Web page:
Classical Music Review: O Give Me a Muse of Apollo’s Fire!

The audience went wild after each piece Philippe Jaroussky sang. There were three gorgeous encores, ending with the slow, familiar aria from Handel’s Xerxes. Most of the crowd would have been happy to have stayed for more. We knew this was an Apollo’s Fire concert to remember.

By Susan Miron

Apollo's Fire honcho Jeannette Sorrell — she talks about Handel and Vivaldi as if she knew them personally.

There are concerts that stick in one’s memory forever. Apollo’s Fire’s joint concert with the spectacular countertenor Philippe Jaroussky, entitled Handel and Vivaldi Fireworks, will be exactly that for many of those in the standing-room-only crowd at Emmanuel Church on November 5. Who could forget Mr. Jaroussky’s miraculous voice and what he did with that instrument with such uncanny ease and finesse?

This is surely the Age of Countertenors. Just two weeks ago Andreas Scholl gave a great performance of Purcell with the English Concert in Jordan Hall. Countertenors regularly sing at the Metropolitan Opera, and the popularity of the Early Music movement makes virtuoso countertenors (men who sing in the mezzo-soprano range) something audiences almost take for granted, although they were scarcely around concertizing just 20 years ago. (Mr. Jaroussky is now 32 years old).

Apollo’s Fire, the Cleveland Baroque Orchestra, currently on a US and European tour, was founded by Jeannette Sorrell, a graduate of Oberlin, where she concentrated on Early Music. Ms. Sorrel is the heart of this orchestra as well as the conductor, harpsichordist, and spokesperson. She also writes the very good program notes. In a short, pre-concert lecture, she spoke about the evening’s ambitious composers—Handel and Vivaldi—as if she knew them personally.

She made a strong case that Vivaldi’s works as we know them are usually light concertos written (or so they sound) for children with driving rhythm and simple harmonies. But Vivaldi, she stressed, was often more experimental in color and word painting. In fact, Vivaldi wrote 49 operas, most of which have languished in a library in Turin. They are just now getting sung and published, but few have been performed in the States. It is clear she believes that once these operas are heard, we will have an entirely different conception of Vivaldi.

Ms. Sorrel’s founded her ensemble in 1992, and many of its original players are still there. New players generally come from the Early Music program at Oberlin where Ms. Sorrel now teaches. Its lofty aims, according to the program book, is to have “a collection of creative artists who share Sorrel’s passion for the Baroque ideals of rhetoric and emotional communication (Affekt) in music.” A tall bill, but Ms. Sorrell and her ensemble accomplished just that, and audiences and the press are responding to it. They are an ensemble worth hearing.

The program included an allegro from Vivaldi’s Concerto Grosso in D Major, arranged by the indefatigable Ms. Sorrell, as well as Concerto in A minor for Two Violins, Op. 3 by Vivaldi, played with spunk by Olivier Brault and Johanna Novom. There was a lovely Prelude in A major by Handel, played on the harpsichord by its arranger, Jeannette Sorrell, who performed standing up all evening. The pieces featuring the players went very well, including the ever-popular Concerto Gross “La Follia” by Vivaldi (arranged by Ms. Sorrell). Still, good playing aside, it often felt like these were pieces deployed to give the singer a minute to catch his breath. There was no competing with Mr. Jaroussky, who many in the audience had heard and adored last June when he sang the role of King Anfione in Steffani’s Niobe, Regino di Tebe at the Boston Early Music Festival.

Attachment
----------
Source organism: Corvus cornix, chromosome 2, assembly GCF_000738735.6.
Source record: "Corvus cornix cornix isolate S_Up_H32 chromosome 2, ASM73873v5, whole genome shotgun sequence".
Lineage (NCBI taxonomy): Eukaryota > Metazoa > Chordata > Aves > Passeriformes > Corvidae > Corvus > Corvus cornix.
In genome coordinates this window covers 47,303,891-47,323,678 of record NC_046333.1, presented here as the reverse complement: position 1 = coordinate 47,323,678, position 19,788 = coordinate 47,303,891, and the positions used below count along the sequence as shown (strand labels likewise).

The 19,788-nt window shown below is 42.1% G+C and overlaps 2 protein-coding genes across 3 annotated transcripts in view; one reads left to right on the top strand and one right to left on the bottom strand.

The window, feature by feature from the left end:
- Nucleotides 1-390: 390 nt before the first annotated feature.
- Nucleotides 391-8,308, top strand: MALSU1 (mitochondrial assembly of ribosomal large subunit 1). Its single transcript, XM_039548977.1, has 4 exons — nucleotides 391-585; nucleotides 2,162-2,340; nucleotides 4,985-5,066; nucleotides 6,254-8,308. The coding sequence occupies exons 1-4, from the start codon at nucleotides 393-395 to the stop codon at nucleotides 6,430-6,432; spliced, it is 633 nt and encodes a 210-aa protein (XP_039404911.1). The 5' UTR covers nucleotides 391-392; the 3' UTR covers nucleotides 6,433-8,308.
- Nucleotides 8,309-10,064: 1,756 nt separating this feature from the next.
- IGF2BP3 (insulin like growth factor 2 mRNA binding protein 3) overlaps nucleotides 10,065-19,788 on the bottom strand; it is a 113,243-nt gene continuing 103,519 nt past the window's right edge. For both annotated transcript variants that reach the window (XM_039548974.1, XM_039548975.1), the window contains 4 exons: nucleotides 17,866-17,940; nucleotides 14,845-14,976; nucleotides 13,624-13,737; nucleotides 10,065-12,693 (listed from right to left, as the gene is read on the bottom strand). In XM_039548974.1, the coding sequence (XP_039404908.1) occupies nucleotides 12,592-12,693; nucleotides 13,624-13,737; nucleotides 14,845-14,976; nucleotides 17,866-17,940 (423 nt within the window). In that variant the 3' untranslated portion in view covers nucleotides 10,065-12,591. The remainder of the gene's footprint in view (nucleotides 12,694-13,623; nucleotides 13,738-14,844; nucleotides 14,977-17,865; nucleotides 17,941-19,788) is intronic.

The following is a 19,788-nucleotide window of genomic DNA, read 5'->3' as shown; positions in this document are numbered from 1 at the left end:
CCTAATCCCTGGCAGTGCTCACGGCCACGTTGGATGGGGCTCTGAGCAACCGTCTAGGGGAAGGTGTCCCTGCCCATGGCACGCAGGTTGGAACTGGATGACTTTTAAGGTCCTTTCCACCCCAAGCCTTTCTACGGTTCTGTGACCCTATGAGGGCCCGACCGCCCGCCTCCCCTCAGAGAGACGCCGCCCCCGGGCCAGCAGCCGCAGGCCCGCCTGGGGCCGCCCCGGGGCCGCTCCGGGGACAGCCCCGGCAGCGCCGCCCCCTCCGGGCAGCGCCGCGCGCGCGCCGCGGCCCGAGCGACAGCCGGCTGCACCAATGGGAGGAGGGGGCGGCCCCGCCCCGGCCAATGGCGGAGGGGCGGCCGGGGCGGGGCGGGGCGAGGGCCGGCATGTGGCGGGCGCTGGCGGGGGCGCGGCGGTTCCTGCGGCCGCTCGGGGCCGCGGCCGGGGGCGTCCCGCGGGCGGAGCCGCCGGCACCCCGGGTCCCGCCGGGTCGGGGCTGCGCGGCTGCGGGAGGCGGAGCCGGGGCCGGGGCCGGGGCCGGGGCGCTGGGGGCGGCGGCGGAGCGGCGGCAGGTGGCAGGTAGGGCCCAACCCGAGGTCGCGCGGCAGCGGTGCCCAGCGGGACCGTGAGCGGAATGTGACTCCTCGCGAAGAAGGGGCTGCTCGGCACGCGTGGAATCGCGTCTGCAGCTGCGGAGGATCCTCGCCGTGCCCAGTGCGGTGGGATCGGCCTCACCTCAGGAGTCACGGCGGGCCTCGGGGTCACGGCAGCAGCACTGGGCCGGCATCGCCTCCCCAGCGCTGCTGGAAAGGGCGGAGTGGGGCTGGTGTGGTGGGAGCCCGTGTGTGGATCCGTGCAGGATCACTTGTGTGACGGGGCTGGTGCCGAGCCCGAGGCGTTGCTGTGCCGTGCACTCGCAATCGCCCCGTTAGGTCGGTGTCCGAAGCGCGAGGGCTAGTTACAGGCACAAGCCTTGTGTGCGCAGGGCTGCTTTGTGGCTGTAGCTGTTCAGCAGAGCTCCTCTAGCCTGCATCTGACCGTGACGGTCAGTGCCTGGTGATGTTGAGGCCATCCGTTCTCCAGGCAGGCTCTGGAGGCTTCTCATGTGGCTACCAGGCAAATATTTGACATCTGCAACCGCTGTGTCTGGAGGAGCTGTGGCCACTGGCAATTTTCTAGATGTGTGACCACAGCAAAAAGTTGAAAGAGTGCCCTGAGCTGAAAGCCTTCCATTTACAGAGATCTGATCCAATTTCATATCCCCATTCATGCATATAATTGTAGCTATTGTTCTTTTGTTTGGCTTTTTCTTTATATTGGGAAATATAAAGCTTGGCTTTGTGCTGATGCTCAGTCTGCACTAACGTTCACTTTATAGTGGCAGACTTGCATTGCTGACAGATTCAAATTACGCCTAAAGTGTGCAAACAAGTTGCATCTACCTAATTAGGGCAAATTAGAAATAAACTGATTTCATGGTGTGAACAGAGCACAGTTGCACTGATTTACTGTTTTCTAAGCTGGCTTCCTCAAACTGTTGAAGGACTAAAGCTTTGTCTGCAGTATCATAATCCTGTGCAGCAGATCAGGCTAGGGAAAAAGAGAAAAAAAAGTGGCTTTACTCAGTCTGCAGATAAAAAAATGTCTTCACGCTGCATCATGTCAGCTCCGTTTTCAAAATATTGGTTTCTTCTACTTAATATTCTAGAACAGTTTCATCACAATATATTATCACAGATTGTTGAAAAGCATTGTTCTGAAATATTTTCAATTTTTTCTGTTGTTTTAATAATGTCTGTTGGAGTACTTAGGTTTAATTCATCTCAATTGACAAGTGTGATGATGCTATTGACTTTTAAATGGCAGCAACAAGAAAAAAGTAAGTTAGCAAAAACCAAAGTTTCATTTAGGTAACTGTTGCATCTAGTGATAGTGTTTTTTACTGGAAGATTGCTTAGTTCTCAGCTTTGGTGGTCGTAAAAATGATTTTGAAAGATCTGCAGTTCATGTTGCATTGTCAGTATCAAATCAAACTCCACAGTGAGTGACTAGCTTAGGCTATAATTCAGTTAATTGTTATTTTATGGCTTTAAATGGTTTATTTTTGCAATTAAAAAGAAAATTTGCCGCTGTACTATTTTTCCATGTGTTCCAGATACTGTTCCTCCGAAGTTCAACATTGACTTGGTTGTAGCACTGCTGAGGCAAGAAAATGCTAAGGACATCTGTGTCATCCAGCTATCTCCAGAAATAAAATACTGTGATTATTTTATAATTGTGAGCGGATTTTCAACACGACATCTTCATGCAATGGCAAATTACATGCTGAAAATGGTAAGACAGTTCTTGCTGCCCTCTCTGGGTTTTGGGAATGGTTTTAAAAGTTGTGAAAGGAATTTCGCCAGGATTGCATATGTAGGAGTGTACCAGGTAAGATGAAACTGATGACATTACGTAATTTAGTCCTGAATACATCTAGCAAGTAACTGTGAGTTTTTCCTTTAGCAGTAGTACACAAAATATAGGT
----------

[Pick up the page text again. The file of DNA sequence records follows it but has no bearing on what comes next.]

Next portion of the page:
Countertenor Philippe Jaroussky — his voice amazes. Photo: Simon Fowler.

Ms. Sorrell actually found Mr. Jarrousky first on YouTube and flipped. He was booked the next three years, but then he heard Apollo’s Fire on YouTube and decided they were a perfect match. Hence this tour. I believe it might be the beginning of, as they say, a beautiful friendship. The vocal fireworks of the evening were taken from seven operas (Handel’s Oreste, Parnasso in Festo, Imeneo, and Ariodante and Vivaldi’s Catone in Utica, Giustino, and Tito Manlio), none of which are familiar repertoire even to opera lovers.

This did not matter once Mr. Jouroussky began to sing. Dressed in black (a black shirt and open collar), the slender singer won the audience over within a few beautifully turned phrases. His voice is unusually expressive, and his use of ornaments, his overall knowledge of the style, was simply perfect. I was reminded of another favorite singer, mezzo-soprano Cecelia Bartoli, who sings Vivaldi in the same fashion—lots of spirit, flawless execution of the most difficult runs and melismas—serving up seemingly effortless delivery of wildly virtuosic music.

The audience went wild after each piece. There were three gorgeous encores, ending with the slow, familiar aria from Handel’s Xerxes. Most of the crowd would have been happy to have stayed for more. We knew this was a concert to remember.

Susan Miron, a harpist, has been a book reviewer for over 20 years for a large variety of literary publications and newspapers. Her fields of expertise were East and Central European, Irish, and Israeli literature. Susan covers classical music for The Arts Fuse and The Boston Musical Intelligencer.

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